At a time when sports TV ratings are falling nearly across the board, ESPN and TNT want to attract TV viewers to their Saturday and Thursday night NBA showcases, not make them so angry they throw things at the TV screen.
Here's an idea: If NBA stars won't play when they're healthy, maybeshould give paying fans and the TV partners a refund. I'm sure that will be on the table in the next collective bargaining agreement.
TNT analyst Charles Barkley is of that mind, too.
“I think it’s a joke, especially when you’re screwing your TV partners. Just for the record, we’re the reason they make $10 (million), $20 (million), $30 million. TV. No disrespect to the fans. But the reason players make $10 (million), $20 (million), $30 million (annually) is because of the TV partners: ESPN and us at Turner,” Barkley said Monday on "The Rich Eisen Show."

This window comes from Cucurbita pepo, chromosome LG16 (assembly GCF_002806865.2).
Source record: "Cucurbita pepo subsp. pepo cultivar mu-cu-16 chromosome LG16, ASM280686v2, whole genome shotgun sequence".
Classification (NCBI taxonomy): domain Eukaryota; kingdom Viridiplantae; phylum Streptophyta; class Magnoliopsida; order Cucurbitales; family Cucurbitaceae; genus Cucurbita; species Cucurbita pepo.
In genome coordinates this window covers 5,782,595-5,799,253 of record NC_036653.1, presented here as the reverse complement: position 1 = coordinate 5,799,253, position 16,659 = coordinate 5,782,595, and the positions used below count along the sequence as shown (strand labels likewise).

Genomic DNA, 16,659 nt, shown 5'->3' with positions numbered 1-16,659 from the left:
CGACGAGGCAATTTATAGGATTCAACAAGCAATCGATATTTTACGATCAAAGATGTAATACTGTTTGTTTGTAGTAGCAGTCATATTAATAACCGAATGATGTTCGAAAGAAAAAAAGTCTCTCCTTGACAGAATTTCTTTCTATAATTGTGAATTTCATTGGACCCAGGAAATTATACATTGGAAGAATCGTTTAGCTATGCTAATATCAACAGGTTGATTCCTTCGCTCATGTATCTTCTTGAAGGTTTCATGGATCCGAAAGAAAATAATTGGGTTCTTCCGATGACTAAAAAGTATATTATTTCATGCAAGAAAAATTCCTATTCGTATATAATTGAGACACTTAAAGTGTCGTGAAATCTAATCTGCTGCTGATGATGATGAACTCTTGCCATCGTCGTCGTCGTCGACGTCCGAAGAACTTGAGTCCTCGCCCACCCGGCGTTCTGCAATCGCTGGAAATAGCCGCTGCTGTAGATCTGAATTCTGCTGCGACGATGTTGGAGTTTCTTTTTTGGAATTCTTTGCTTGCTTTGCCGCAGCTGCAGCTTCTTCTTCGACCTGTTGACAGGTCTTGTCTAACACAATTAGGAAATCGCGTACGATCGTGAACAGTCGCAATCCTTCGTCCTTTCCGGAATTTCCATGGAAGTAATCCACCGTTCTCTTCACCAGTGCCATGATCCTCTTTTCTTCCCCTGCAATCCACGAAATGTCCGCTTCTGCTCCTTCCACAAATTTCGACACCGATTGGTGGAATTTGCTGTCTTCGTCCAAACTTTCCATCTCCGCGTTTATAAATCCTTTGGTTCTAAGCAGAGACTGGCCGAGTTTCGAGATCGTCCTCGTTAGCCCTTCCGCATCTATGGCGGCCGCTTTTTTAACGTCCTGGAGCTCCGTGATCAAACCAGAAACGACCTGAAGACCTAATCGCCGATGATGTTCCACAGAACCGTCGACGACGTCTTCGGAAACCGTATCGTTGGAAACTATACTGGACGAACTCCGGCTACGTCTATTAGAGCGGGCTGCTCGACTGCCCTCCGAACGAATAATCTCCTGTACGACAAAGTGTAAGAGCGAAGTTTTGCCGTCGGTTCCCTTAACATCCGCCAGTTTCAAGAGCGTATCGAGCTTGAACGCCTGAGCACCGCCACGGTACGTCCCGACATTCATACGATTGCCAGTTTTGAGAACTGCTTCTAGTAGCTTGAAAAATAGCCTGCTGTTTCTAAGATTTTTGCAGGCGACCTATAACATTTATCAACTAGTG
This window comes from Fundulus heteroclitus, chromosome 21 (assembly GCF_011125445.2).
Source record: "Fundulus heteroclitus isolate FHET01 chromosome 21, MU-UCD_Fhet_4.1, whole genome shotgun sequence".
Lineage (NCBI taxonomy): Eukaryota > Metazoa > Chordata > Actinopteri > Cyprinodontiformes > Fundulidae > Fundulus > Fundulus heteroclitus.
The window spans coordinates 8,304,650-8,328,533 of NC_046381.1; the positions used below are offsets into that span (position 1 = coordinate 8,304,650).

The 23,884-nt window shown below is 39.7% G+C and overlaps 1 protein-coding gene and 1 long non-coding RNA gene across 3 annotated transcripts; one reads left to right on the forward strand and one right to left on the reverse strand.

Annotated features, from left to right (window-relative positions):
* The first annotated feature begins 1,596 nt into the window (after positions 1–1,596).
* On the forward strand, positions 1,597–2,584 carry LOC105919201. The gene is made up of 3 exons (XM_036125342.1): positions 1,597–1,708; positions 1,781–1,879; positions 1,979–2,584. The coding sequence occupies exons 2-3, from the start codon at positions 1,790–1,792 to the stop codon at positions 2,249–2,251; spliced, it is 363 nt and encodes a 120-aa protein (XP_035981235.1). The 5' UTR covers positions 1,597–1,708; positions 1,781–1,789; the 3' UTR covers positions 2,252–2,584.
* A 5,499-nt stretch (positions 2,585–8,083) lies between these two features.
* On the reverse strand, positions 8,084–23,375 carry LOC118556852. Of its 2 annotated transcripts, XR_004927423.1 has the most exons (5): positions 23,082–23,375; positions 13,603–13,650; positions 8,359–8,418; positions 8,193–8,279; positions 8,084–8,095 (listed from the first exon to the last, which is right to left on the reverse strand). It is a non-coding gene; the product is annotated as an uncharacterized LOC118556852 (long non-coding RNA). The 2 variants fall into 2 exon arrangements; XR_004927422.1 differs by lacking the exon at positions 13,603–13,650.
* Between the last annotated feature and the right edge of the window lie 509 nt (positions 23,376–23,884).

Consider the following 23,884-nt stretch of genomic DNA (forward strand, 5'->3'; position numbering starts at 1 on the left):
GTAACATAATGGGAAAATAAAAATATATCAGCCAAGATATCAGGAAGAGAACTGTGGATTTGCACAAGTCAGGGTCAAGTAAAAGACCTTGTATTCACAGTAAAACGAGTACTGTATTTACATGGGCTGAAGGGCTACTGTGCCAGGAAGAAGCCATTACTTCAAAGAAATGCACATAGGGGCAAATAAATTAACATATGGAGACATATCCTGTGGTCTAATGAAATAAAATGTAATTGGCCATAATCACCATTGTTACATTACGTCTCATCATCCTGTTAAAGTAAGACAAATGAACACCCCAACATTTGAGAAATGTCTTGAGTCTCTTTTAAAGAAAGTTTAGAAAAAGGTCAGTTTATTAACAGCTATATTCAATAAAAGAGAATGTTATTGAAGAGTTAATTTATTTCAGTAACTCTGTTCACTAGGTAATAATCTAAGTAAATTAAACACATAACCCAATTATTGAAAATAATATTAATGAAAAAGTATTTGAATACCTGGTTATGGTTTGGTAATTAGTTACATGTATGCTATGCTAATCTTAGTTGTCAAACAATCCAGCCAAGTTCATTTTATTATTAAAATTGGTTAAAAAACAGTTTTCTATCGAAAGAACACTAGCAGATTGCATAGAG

Barkley said fans should sit out games and TV telecasts for a weekto get the attention of today's cash-conscious players.
“The fans need to boycott games and boycott television to send these guys a message, because people always understand money,” he said.
There's another element to this whole story.
Ex-ESPNer Colin Cowherd rightly noted on FS1 a few weeks ago there'sno way ESPN would allow on-air talent to critique the network's NBA business dealif management didn't allowit to happen.
Over the coming months, ESPN will lay off multiple anchors, reporters and analysts to save tens of millions of dollars incosts. Many of them will be household names you've watched for years.
One big reason for the pending bloodbath is that the Worldwide Leader in Sportsoverpaid for NBA TV rights, according to ex-ESPNerHowie Schwab. ESPN, then, is basically sending its business partner a message that it's not happy.
ESPN confirmed to Sporting News that it is discussing the"disappointing" situation with the NBA.
“As always, our aim is to serve NBA fans with the best matchups involving the league's top stars and we share the fans' disappointment. We understand this is a complex issue and we're working closely with the NBA to best address it going forward from a media partnership standpoint," the network said in a statement.